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Hans Pfitzner: Das Christelflein
31 May 2006

PFITZNER: Das Christelflein

Dubbed a “spieloper,” Hans Pfitzner’s Das Christelflein (“The Christmas Elf”) casts a magical, yet appropriately cool, spell, even in the warm days of late May, the time of this review.

Hans Pfitzner: Das Christelflein

Petersen, Rüping, Connors, Bauer, Volle, Hörl, Röhlig, Salter, Sokol, Tölzer Knabenchor (Ltg.:Gerhard Schmidt-Gaden), Münchner Rundfunkorchester, Claus Peter Flor

cpo 777 155-2 [2CDs]

$31.49  Click to buy

To a libretto by Ilse von Stach, Pfitzner composed music that emphasizes physical beauty, like that of a winter forest landscape, glittering in silver and green. This subtle score, however, accompanies an odd libretto that mixes fantastical elements — a wise old Fir Tree and the elf of the title — with more adult elements, such as an “atheistic” family member who must be converted by a sort of Christmas miracle (the return to health of a sickly child). If trying to follow this mish-mash makes it understandable why the piece has not taken a firm hold in the seasonal repertory, cpo’s recordings still offers a chance to hear some exquisite music, well-recorded and professionally performed.

As opposed to a “singspiel” such as Die Zauberflote, this “spieloper” interweaves instrumental passages, entirely distinct from the rest of the score, with a narration (“zwischentext”) and dramatic scenes that develop into song-like sections. In other words, Das Christelflein hardly strikes the ear as an opera, or even much of a stage show; rather, it seems like a musical setting for a series of tableaux. At any rate, cpo offers a scene by scene synopsis, but no further text, making it difficult to judge, for a non-German speaker, the impact of the piece. It should be said that the speaker, Andrea Sokol, has such perfectly clear diction that your reviewer began to believe he understood her. Though he truly had “keinen Anhaltspunkt” (“no clue”).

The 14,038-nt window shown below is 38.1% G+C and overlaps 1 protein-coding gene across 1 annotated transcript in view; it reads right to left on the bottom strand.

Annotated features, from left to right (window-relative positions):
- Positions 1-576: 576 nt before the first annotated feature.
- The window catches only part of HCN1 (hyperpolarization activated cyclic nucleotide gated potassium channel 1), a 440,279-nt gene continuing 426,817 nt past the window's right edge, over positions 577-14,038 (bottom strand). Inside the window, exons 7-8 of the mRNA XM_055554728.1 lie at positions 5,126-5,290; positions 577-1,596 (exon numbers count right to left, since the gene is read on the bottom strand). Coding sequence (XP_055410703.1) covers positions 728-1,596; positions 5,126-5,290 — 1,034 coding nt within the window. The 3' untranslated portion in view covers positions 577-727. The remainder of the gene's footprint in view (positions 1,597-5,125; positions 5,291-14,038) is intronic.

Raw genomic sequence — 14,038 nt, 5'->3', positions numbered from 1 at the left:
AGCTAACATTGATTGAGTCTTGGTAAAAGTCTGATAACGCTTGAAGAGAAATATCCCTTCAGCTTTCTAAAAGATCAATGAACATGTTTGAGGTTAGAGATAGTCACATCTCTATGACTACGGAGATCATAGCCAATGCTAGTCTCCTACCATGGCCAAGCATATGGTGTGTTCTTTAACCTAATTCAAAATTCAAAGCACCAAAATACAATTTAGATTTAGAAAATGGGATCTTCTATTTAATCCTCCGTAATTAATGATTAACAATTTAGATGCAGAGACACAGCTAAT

At under 100 minutes, the work holds the attention mostly due to the appeal of its luscious orchestration, including a piece built around the classic carol “O Tannenbaum.” The thematic material, other than that song, makes no strong claims to the listener’s memory. If it did, undoubtedly the piece would be better known.

Claus Peter Flor leads the Munich Radio Orchestra in a translucent performance, and he has a most able cast. Most notable is Marlis Petersen, soprano, who sings the Elf without any mannerisms, staying true to Pfitzner’s elegant vocal lines. Friedmann Rohlig, who has sung memorably at San Francisco Opera in recent years, uses his attractive bass to characterize the old Fir Tree, “Tannengreis,” though the tessitura seems to get a little high for him in places.

Das Christelflein definitely deserved to be revived for this fine recording. It may never make it back into the world’s concert halls, even at the appropriate time of year, but cpo once again proves itself an invaluable resource for throwing light into dark corners of the repertory.

Chris Mullins
Los Angeles Unified School District, Secondary Literacy

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